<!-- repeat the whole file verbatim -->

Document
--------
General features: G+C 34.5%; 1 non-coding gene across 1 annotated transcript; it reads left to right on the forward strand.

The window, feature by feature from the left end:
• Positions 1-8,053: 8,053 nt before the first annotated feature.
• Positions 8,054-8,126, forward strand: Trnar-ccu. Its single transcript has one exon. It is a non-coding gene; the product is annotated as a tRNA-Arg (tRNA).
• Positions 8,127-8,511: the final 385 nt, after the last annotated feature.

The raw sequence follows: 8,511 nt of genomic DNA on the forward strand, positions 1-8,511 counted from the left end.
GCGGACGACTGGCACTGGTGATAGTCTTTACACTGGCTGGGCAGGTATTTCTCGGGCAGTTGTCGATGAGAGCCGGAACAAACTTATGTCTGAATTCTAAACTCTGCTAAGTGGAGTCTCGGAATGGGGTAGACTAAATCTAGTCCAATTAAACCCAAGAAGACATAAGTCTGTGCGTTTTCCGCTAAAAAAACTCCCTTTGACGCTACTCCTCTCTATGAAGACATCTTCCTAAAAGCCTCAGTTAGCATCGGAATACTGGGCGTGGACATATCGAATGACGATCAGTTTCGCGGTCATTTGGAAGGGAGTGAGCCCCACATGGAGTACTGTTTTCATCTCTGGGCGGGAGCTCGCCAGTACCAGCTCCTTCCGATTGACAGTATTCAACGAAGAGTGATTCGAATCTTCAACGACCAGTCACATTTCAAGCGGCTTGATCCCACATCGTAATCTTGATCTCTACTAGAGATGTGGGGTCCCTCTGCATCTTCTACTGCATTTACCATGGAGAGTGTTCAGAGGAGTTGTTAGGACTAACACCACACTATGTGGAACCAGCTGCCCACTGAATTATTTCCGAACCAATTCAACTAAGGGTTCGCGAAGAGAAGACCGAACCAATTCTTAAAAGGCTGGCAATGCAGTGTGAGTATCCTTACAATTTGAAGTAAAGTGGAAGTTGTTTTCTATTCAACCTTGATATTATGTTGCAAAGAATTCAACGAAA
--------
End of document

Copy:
General features: G+C 34.5%; 1 non-coding gene across 1 annotated transcript; it reads left to right on the forward strand.

The window, feature by feature from the left end:
• Positions 1-8,053: 8,053 nt before the first annotated feature.
• Positions 8,054-8,126, forward strand: Trnar-ccu. Its single transcript has one exon. It is a non-coding gene; the product is annotated as a tRNA-Arg (tRNA).
• Positions 8,127-8,511: the final 385 nt, after the last annotated feature.

The raw sequence follows: 8,511 nt of genomic DNA on the forward strand, positions 1-8,511 counted from the left end.
GCGGACGACTGGCACTGGTGATAGTCTTTACACTGGCTGGGCAGGTATTTCTCGGGCAGTTGTCGATGAGAGCCGGAACAAACTTATGTCTGAATTCTAAACTCTGCTAAGTGGAGTCTCGGAATGGGGTAGACTAAATCTAGTCCAATTAAACCCAAGAAGACATAAGTCTGTGCGTTTTCCGCTAAAAAAACTCCCTTTGACGCTACTCCTCTCTATGAAGACATCTTCCTAAAAGCCTCAGTTAGCATCGGAATACTGGGCGTGGACATATCGAATGACGATCAGTTTCGCGGTCATTTGGAAGGGAGTGAGCCCCACATGGAGTACTGTTTTCATCTCTGGGCGGGAGCTCGCCAGTACCAGCTCCTTCCGATTGACAGTATTCAACGAAGAGTGATTCGAATCTTCAACGACCAGTCACATTTCAAGCGGCTTGATCCCACATCGTAATCTTGATCTCTACTAGAGATGTGGGGTCCCTCTGCATCTTCTACTGCATTTACCATGGAGAGTGTTCAGAGGAGTTGTTAGGACTAACACCACACTATGTGGAACCAGCTGCCCACTGAATTATTTCCGAACCAATTCAACTAAGGGTTCGCGAAGAGAAGACCGAACCAATTCTTAAAAGGCTGGCAATGCAGTGTGAGTATCCTTACAATTTGAAGTAAAGTGGAAGTTGTTTTCTATTCAACCTTGATATTATGTTGCAAAGAATTCAACGAAA